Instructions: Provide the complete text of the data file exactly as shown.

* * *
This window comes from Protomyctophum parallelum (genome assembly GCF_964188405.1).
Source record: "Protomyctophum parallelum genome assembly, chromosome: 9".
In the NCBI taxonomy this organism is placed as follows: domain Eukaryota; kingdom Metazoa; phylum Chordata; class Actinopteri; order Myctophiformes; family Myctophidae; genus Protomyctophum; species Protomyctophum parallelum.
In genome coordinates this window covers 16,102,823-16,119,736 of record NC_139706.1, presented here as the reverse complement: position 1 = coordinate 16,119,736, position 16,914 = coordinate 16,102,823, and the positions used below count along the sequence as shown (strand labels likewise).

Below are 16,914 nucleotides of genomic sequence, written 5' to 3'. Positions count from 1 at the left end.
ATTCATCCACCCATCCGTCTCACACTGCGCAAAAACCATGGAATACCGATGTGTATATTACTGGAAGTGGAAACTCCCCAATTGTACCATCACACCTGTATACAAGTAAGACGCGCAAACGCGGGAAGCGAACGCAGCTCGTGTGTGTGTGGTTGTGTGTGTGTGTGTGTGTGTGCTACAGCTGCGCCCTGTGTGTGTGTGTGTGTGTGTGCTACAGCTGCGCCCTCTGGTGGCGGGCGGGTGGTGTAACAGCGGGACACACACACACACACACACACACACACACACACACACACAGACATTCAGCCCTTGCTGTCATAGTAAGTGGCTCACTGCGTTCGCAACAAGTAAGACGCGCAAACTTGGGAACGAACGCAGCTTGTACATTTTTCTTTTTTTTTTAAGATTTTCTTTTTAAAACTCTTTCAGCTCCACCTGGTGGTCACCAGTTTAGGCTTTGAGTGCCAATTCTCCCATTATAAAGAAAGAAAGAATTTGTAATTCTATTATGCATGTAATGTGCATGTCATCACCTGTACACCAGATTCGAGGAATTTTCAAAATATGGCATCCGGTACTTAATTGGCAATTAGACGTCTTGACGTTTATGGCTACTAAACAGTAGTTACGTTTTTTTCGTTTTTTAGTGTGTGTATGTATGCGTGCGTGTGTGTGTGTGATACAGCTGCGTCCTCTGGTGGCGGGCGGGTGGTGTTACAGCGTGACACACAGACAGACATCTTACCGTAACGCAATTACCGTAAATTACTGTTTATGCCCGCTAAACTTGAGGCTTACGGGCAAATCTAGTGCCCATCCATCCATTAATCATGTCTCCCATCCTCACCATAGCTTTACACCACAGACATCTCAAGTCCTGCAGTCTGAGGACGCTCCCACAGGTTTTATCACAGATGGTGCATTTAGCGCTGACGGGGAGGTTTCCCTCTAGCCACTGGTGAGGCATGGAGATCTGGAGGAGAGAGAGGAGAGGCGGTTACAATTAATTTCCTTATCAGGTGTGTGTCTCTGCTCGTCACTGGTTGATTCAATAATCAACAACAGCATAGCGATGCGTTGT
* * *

This window comes from Protomyctophum parallelum (genome assembly GCF_964188405.1).
Source record: "Protomyctophum parallelum genome assembly, chromosome: 9".
In the NCBI taxonomy this organism is placed as follows: domain Eukaryota; kingdom Metazoa; phylum Chordata; class Actinopteri; order Myctophiformes; family Myctophidae; genus Protomyctophum; species Protomyctophum parallelum.
In genome coordinates this window covers 16,102,823-16,119,736 of record NC_139706.1, presented here as the reverse complement: position 1 = coordinate 16,119,736, position 16,914 = coordinate 16,102,823, and the positions used below count along the sequence as shown (strand labels likewise).

Below are 16,914 nucleotides of genomic sequence, written 5' to 3'. Positions count from 1 at the left end.
ATTCATCCACCCATCCGTCTCACACTGCGCAAAAACCATGGAATACCGATGTGTATATTACTGGAAGTGGAAACTCCCCAATTGTACCATCACACCTGTATACAAGTAAGACGCGCAAACGCGGGAAGCGAACGCAGCTCGTGTGTGTGTGGTTGTGTGTGTGTGTGTGTGTGTGCTACAGCTGCGCCCTGTGTGTGTGTGTGTGTGTGTGCTACAGCTGCGCCCTCTGGTGGCGGGCGGGTGGTGTAACAGCGGGACACACACACACACACACACACACACACACACACACACACAGACATTCAGCCCTTGCTGTCATAGTAAGTGGCTCACTGCGTTCGCAACAAGTAAGACGCGCAAACTTGGGAACGAACGCAGCTTGTACATTTTTCTTTTTTTTTTAAGATTTTCTTTTTAAAACTCTTTCAGCTCCACCTGGTGGTCACCAGTTTAGGCTTTGAGTGCCAATTCTCCCATTATAAAGAAAGAAAGAATTTGTAATTCTATTATGCATGTAATGTGCATGTCATCACCTGTACACCAGATTCGAGGAATTTTCAAAATATGGCATCCGGTACTTAATTGGCAATTAGACGTCTTGACGTTTATGGCTACTAAACAGTAGTTACGTTTTTTTCGTTTTTTAGTGTGTGTATGTATGCGTGCGTGTGTGTGTGTGATACAGCTGCGTCCTCTGGTGGCGGGCGGGTGGTGTTACAGCGTGACACACAGACAGACATCTTACCGTAACGCAATTACCGTAAATTACTGTTTATGCCCGCTAAACTTGAGGCTTACGGGCAAATCTAGTGCCCATCCATCCATTAATCATGTCTCCCATCCTCACCATAGCTTTACACCACAGACATCTCAAGTCCTGCAGTCTGAGGACGCTCCCACAGGTTTTATCACAGATGGTGCATTTAGCGCTGACGGGGAGGTTTCCCTCTAGCCACTGGTGAGGCATGGAGATCTGGAGGAGAGAGAGGAGAGGCGGTTACAATTAATTTCCTTATCAGGTGTGTGTCTCTGCTCGTCACTGGTTGATTCAATAATCAACAACAGCATAGCGATGCGTTGT